3 days of 3D – Day 3

Wednesday 4-11-2015 Geometric Morphometrics (Microscribe and laser scanning)

3D Trex

10.30 – 11.00 Measuring shape in biology – a short guide to Geometric Morphometrics
Thibaut De Meulemeester – Naturalis Biodiversity Center

The basics of GMM will be introduced and explained with some examples using 2D and 3D morphometrics. Traditional morphometrics (distances, angles, ratios) is limited by influence of size, and the shape cannot be analyzed. There is GMM for, either with landmarks or outlines. Procures superimposition removes the non-shape variation (scale, translation, rotation). More information on http://www.transmittingscience.org/hystrix-yellow-book.

11.00 – 11.20 Tracking and printing dinosaurs: 3D scanning and 3D printing in the upcoming dinosaur exhibits in Naturalis
Anne Schulp – Naturalis Biodiversity Center

Next year, Naturalis will present a new Tyrannosaurus rex specimen, and in 2018, the new dinosaur gallery in the new museum will open. The developments in 3D imaging and 3D printing techniques have many applications in paleontology; not only in research but also in outreach and museology. The upcoming “Welcome T. rex”-exhibition at Naturalis will feature (the results of) 3D Laser scanning, 3D photogrammetry, CT-scanning and 3D printing. This short presentation will provide an overview of the ongoing 3D projects on and around the Naturalis T. rex.

11.20 – 11.50
Hans Cornelisse – GOM/Optical Measuring Techniques

Examples and possibilities using laser and light scanners. It can only be applied to non-live materials and ‘sees’ what humans see (not looking around the corner). Software to make your model visible is the crucial step.

11.50 – 12.20 “Why do different birds have different beaks? Linking shape with biomechanics”
Jen Bright – University of Sheffield

During evolution we see how animals change in shape to become better adapted to their environments, but what is not always clear is why a certain shape is better than another. Finite Element Analysis (FEA) is a method borrowed from engineering that can be used to see how complex shapes (like skulls and other bones) respond to forces that an animal encounters every day, like biting on food, running, or fighting. By using FEA together with shape analysis like geometric morphometrics, we can investigate how the relationship between shape and function works. Jen will show these ideas using examples from modern birds, and also show how everyone who is interested can help us build the biggest shape database of bird beaks ever collected!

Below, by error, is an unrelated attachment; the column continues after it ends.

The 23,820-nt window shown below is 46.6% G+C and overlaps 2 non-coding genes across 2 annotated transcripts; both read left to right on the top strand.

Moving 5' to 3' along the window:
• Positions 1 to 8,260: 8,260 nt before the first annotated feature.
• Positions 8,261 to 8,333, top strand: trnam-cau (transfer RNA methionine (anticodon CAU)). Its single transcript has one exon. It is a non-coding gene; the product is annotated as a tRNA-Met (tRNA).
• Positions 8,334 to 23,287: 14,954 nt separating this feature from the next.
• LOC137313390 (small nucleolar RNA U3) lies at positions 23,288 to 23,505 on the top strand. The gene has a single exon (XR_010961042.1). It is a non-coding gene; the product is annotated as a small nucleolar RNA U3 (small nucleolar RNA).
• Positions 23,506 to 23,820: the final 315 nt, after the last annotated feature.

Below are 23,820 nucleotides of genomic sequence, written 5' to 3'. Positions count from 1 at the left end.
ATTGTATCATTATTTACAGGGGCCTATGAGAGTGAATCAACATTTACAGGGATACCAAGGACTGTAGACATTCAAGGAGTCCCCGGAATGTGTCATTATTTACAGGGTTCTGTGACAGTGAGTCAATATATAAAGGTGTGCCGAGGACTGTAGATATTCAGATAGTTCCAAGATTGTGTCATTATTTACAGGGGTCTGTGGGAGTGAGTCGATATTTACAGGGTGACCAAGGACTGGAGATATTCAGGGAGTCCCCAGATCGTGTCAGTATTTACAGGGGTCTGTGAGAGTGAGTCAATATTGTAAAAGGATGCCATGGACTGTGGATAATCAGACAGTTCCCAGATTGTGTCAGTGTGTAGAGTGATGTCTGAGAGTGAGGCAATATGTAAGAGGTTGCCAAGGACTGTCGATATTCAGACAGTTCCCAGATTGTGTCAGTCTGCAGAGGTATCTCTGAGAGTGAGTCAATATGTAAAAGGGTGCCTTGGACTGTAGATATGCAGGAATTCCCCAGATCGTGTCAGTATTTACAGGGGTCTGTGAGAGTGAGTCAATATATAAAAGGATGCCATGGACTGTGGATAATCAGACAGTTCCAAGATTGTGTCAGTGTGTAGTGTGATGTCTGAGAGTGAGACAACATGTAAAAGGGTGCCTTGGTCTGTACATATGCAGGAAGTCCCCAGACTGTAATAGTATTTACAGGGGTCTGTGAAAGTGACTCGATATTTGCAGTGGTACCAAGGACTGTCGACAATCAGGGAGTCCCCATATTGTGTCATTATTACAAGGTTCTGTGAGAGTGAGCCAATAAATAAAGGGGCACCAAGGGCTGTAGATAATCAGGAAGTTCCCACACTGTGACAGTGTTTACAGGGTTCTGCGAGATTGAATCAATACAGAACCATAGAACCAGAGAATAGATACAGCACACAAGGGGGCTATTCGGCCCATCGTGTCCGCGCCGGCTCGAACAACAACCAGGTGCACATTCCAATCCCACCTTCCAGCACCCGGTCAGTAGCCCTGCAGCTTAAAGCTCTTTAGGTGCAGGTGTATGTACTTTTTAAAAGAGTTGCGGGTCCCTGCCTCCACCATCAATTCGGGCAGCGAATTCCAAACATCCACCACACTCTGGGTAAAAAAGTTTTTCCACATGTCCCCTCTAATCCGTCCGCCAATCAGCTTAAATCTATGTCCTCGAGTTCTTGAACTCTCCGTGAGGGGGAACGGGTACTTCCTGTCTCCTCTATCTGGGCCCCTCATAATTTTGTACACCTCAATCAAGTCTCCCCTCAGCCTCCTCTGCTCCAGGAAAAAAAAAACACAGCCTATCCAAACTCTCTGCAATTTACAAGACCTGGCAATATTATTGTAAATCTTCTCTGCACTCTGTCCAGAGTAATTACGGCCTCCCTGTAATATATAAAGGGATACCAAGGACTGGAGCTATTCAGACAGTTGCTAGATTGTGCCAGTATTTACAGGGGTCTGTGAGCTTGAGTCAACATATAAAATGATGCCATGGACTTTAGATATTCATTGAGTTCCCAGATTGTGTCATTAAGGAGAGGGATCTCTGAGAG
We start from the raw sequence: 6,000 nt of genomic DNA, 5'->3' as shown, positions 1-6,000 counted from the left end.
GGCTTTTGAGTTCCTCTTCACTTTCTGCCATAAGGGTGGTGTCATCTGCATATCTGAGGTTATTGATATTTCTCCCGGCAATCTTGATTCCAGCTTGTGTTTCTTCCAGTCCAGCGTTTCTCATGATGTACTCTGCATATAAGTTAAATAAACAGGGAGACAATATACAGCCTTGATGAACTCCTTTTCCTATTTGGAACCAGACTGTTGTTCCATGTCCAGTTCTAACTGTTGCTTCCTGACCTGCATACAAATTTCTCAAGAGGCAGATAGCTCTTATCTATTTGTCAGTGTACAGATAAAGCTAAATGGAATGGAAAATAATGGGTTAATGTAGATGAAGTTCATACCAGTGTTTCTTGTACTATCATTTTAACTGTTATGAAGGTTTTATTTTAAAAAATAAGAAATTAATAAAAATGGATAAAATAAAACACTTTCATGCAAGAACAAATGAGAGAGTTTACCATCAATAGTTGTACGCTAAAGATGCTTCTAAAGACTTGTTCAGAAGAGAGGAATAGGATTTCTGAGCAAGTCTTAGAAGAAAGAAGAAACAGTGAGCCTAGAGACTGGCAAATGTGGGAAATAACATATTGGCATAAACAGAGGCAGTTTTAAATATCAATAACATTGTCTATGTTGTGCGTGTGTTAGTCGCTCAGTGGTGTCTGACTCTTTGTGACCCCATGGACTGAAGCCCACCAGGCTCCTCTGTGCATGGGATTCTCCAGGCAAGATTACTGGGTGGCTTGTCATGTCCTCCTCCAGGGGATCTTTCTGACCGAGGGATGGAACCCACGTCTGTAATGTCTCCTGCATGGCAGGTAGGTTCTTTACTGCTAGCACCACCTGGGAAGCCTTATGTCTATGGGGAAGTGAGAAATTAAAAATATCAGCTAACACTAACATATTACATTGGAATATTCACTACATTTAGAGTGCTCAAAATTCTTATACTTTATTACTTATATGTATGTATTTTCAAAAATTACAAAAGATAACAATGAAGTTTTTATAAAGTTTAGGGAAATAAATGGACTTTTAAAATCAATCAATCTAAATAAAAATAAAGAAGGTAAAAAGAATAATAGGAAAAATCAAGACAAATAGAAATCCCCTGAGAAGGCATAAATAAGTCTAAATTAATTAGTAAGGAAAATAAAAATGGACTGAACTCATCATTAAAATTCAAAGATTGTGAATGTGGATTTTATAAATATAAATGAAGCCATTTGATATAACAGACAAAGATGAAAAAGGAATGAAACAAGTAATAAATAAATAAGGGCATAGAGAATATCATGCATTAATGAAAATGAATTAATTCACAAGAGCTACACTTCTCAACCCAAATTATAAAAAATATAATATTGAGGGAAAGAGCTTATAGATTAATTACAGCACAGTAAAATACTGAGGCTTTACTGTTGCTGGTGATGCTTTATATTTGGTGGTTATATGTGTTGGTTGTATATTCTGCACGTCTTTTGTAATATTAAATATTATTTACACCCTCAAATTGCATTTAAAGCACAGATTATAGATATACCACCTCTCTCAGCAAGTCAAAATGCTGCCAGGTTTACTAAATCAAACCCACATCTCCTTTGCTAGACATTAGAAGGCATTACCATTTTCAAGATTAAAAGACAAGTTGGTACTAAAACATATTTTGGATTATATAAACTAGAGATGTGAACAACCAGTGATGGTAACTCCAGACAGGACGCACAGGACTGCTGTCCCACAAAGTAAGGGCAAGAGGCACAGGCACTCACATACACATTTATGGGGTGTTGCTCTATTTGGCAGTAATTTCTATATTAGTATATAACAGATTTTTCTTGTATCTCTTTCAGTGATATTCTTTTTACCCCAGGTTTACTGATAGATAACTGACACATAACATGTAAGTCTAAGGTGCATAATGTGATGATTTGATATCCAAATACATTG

Wrapping up

Especially the last lecture showed me that ‘borrowing’ a technique from a different discipline can further the progress in a research field. The application in the Mark my Bird project (markmybird.org) opens up the perspective to get a deep understanding of bird evolution once understanding functional morphology has progressed.

3 days of 3D – Day 2

Tuesday 3-11-2015 3D visualization

10.30 – 10.50 Photogrammetry, a poor man’s guide to 3D digitization
Edwin van Spronsen – Naturalis Biodiversity Center

Photogrammetry is a technique for turning photographs into 3D objects. All it requires is a digital camera and a computer to do the calculations. Agisoft software (free for 30 days). Typically, 10-100 photographs are needed from different angles. An additional bonus of photogrammetry – as compared to other 3D digitization techniques – is the fact that the original images will also provide a photorealistic texture of the object. It is a cheap, accurate and robust technique that produces highly realistic models for 3D printing, gaming and display on the web. Several collection objects from the museum have been digitized this way. Examples will be shown and do’s and don’ts will be discussed. So it is important to have the object totally in focus; use a stacking program (e.g., Helicon Stacking) to ensure this. Presentation can be made with ThreeJS, Adobe Acrobat, or dedicated viewers (Meshlab).

10.50 – 11.10 Visualizing shark jaws
Pepijn Kamminga (Mimics) – Naturalis Biodiversity Center

For his PhD research on the ecomorphology of the lower jaw in extant sharks, Pepijn Kamminga CT scanned a large part of the Naturalis’ shark spirit collection. The raw data produced from this method needs to be processed in order to be useable for quantitative analysis. In this presentation Pepijn focusses on the process of visualisation of shark jaws in 3D using the software package MIMICS. It is a relatively user-friendly program, which I also used myself, that allows segmentation of particular organs. Landmarking was done using Landmark Editor and MorphoJ (tomorrow more).

11.10 – 11.30 Visualizing the nothing: A reconstruction of the fossil fish brain
Sophie van der Hart – Naturalis Biodiversity Center & Institute of Biology, Leiden University

Fossils can provide important information about brain architecture by examining the openings and canals left in the brain. Traditionally, Xrays are used to visualize mineralised tissues like the skeleton. However, soft-tissue structures are usually poorly preserved or entirely missing in vertebrate fossils. This makes it extremely difficult to separate and follow the course of each individual nerve or fibre through the brain. Using three dimensional software for model reconstruction, a 3D model of the internal structure of the braincase can be achieved. Sophie will show that this virtual approach gives a reliable data base for studies in comparative anatomy and enables us to learn more about the evolution of the vertebrate brain.

11.30 – 12.00 Amira|Avizo: software solutions for 3D visualization and analysis
FEI: Amira/Avizo